Sunday, March 16, 2008

Point-Counterpoint: Ettin: “Rise Yourself”

2008 Do The Dog Music

Andrew: When I was asked to be a contributor to Music Is Our Occupation, I asked Gabe, “What if we’re sent a CD, and we don’t like it?” To which Gabe replied, “Be honest, but be fair and professional.” Fortunately, I’ve been quite pleased with the cd’s I’ve been sent and so I’ve never really had to face that situation.

Until now.

When Do The Dog Records sent me a copy of “Rise Yourself” by Ettin, a new band on their roster, I was anxious to hear it, having been generally pleased with their other recent releases. But disappointment settled in fairly quickly. See, coming from a writing background, I know that it’s important for a story, or movie, or in this case, a cd, to have what’s called a Hook. A Hook is a song that grabs the listener’s attention immediately. And, to me, “Rise Yourself” doesn’t have a Hook. And without that Hook, my interest started to wane.

The cd does improve with the second and third tracks, “To Waste” and “Coma”, but after those tracks, I found my interest slipping away again.

Only those two and the final track, “Get Up” really caught my attention.

And I think a lot of it has to do with personal preference. Lead singer, Ruby Taylor’s voice and subsequent approach to ska seems very relaxed and mellow compared to the brash, harmonious stylings of The Pepper Pots or Police & Thieves, and even the punkish, in-your-face tact of The Selecter.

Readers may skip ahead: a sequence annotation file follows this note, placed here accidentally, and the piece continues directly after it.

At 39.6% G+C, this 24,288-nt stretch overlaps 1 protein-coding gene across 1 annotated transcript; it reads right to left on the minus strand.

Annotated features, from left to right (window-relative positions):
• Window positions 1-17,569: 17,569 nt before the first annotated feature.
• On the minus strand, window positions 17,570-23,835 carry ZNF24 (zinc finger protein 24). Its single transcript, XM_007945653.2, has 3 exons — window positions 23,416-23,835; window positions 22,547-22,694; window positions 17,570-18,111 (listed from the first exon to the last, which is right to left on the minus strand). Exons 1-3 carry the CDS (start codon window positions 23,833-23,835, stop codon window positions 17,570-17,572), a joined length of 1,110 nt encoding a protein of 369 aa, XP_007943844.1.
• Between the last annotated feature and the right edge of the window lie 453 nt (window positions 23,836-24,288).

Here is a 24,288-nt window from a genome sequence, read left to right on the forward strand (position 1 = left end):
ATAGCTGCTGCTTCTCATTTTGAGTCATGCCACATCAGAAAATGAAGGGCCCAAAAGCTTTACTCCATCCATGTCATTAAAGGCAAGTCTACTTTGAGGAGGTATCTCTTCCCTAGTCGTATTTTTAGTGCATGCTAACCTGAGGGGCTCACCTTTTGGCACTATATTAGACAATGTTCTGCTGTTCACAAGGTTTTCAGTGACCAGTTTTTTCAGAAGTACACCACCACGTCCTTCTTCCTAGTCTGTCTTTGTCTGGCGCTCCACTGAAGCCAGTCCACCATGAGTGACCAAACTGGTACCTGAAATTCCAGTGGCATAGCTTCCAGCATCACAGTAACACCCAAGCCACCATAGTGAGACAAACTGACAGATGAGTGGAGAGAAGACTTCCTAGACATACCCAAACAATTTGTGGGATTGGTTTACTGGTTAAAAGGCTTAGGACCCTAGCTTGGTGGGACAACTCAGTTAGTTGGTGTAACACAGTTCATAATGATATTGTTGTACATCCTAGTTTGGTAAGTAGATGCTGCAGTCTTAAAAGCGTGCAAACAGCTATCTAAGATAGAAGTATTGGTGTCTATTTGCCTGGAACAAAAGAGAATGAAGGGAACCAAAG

I feel that “Rise Yourself” as an album might be more at home at a coffeehouse, than a larger venue. If you like your ska chilled and mellow, then by all means, check out “Rise Yourself” by Ettin. Unfortunately, it just wasn’t my cuppa tea.


Gabe: Well Andrew is still in "I'm so authentic land", there are still those with an open mind to new music. Who cares what the books say you gotta have to make a proper album. Whatever happened to make the music you like? That's exactly what I hear in Rise Yourself. It's a culmination of sounds from various styles of ska and reggae developed over the years, very modern. The stand out feature is obvious when you hear Ruby Taylor's voice, just a beautiful, soulful tone.
It's hard to believe this is Ettin's debut release as the musicianship is highly polished and fit for radio play. In fact it's just what you may have heard on the radio during the ska boom of the nineties. The song Try To Pretend reminds me very much of Save Ferris with the sharp horns and that uplifting, upbeat skank. But the nostalgia ends there as their sound shifts to a more chilled out reggae sound in Feed Me. Like the rest of the tunes on this album this is one feel good song with a nice dash of rock/blues influences that spotlights their unique blend.


Don't get too relaxed because they can bring the upbeat with a furious throbbing rhythm and some wicked horn flurry that'll leave you dizzy and shaking it off. I have to say that Let's Sit is my favorite song of this whole album. It cools down with the last 2 songs Getting It Right and Get Up working in some nice laid back reggae and dub with kind of a pop twist.

There are definitely some tunes I skipped through, but thats not uncommon for any disc.
If you have a taste for feel good music, pick this album up.

More info: Ettin on Myspace or Do The Dog Music

4 comments:

  1. Gabe's mom likes this album. Specifically, the song "Feed Me."

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